NASA renames WFIRST space telescope in honor of female astronomer

(ORDO NEWS) — On May 20, NASA announced the renaming of a large space telescope under development in honor of an astronomer who supervised the agency’s early work in space astronomy, although the mission is still in danger of being canceled.

The agency announced that the Wide Angle Infrared Observation Telescope (WFIRST) will now be known as the Nancy Grace Roman Space Telescope, which was gone in 2018. She joined NASA in 1959 as the first head of one of the departments, working in the agency for 20 years.

While at NASA, she led the development of the first series of astrophysical missions, orbiting astronomical observatories, launched from 1966 to 1972, to demonstrate that spacecraft are capable of making observations impossible from the earth.

In the mid-1960s, she also took the initiative to create the so-called large space telescope, which later turned into the Hubble Space Telescope. These initial efforts led her to be called the “Hubble mother,” a title bestowed on her by Ed Weiler, a former Hubble mission chief scientist who later became NASA’s deputy administrator for science.

“It was thanks to the leadership and vision of Nancy Grace that NASA’s pioneer in astrophysics helped launch Hubble, the world’s most powerful and powerful space telescope,” said NASA Administrator Jim Bridenstine in a statement. “I can’t think of a better name for WFIRST, which will succeed NASA’s Hubble and Webb telescopes.”

“Dr. Roman really deserves to be constantly connected with this amazing mission that she really helped to carry out,” said Thomas Zurbuchen, NASA’s current deputy administrator for science, in a pre-recorded video on NASA Science Live to announce a new name for WFIRST. “I am so glad that this name was inherited by this amazing person.”

The Roman space telescope will fly with a 2.4 meter diameter mirror, the same as Hubble, but with a much wider field of view. This mission, the largest space mission of the 2010 astrophysical survey, will study dark energy and exoplanets.

“This is a sign of how far the mission has gone,” said Julie Mackineri, associate research associate at Roman Space Telescope, in a NASA video.

However, the Roman space telescope has an uncertain future. Faced with the prospect of significant cost overruns in the early stages of its development and despite cost-saving measures, such as using a primary mirror donated by NASA to the National Intelligence Agency, the agency insisted on a mission change in 2017 to receive $ 3.2 billion in funding.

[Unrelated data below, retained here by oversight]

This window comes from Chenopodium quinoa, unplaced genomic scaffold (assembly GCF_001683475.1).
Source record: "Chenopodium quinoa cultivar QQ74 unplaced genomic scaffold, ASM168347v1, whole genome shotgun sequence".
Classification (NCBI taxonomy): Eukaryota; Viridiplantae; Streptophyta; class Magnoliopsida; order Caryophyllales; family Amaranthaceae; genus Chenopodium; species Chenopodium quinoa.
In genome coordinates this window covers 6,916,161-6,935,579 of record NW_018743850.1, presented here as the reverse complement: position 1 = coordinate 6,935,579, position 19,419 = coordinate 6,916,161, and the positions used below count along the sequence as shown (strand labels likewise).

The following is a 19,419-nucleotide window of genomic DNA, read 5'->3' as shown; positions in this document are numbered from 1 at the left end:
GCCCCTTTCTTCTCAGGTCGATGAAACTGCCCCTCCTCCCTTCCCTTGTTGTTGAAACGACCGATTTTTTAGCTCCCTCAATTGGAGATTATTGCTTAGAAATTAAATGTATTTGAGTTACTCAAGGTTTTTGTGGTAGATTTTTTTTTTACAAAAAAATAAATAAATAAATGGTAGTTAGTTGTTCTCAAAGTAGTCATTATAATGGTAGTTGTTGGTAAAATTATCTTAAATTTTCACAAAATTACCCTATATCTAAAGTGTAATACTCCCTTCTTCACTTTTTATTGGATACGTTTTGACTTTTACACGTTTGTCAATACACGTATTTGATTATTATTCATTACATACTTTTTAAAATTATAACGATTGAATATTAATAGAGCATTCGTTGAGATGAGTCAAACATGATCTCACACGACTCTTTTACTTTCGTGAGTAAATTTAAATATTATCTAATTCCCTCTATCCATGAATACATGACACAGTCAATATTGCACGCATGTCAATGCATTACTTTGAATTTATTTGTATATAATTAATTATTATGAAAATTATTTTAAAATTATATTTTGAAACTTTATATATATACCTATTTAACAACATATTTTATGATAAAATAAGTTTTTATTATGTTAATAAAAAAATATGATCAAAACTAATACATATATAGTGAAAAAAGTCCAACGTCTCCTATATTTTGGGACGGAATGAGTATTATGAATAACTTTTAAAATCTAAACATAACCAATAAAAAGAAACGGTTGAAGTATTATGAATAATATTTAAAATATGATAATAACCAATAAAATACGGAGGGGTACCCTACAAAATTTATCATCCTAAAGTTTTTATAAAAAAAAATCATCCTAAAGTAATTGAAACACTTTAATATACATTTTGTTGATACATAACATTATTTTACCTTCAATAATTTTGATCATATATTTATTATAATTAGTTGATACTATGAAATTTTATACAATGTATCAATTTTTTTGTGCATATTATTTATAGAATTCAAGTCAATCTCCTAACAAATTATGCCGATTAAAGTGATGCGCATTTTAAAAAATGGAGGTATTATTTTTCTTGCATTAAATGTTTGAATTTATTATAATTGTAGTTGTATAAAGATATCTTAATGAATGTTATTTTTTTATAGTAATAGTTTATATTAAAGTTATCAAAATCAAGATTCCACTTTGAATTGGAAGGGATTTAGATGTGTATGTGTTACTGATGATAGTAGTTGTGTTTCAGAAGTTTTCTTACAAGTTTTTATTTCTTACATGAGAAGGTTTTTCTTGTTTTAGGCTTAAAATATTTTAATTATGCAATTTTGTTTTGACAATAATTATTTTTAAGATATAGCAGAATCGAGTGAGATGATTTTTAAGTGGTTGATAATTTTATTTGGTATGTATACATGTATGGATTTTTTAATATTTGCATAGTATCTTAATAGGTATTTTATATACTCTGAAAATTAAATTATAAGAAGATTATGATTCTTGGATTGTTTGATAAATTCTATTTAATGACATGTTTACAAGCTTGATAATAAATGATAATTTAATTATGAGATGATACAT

This included converting one of the main tools of the telescope, the coronagraph, which blocks starlight to allow observation of exoplanets and dust disks, into technology with less stringent and costly requirements.

Despite these efforts to cut costs, NASA was not particularly keen to finance the mission in its last three budgets for fiscal 2019, 2020, and 2021. “The administration is not ready to start building another multi-billion-dollar telescope until Webb is successfully launched and deployed,” the NASA budget request for fiscal year 2021 says in February.

Work on the Roman space telescope continued in the face of this uncertainty. On March 2, 2020, NASA announced that the mission passed an audit called Key Decision Point C, with a base launch cost of $ 3.2 billion. The cost of the inclusion of five years of scientific work, as well as the demonstration of coronagraph technology, which is taken into account separately, increases the cost to $ 3.934 billion.

At a meeting of the Committee on Astronomy and Astrophysics on March 31, Paul Herz, director of NASA’s astrophysical department, said that there were some glitches in the work on WIFRST because the pandemic stopped everything but the activities necessary for the mission at NASA centers. However, some work on mission elements at contractors’ facilities is ongoing.


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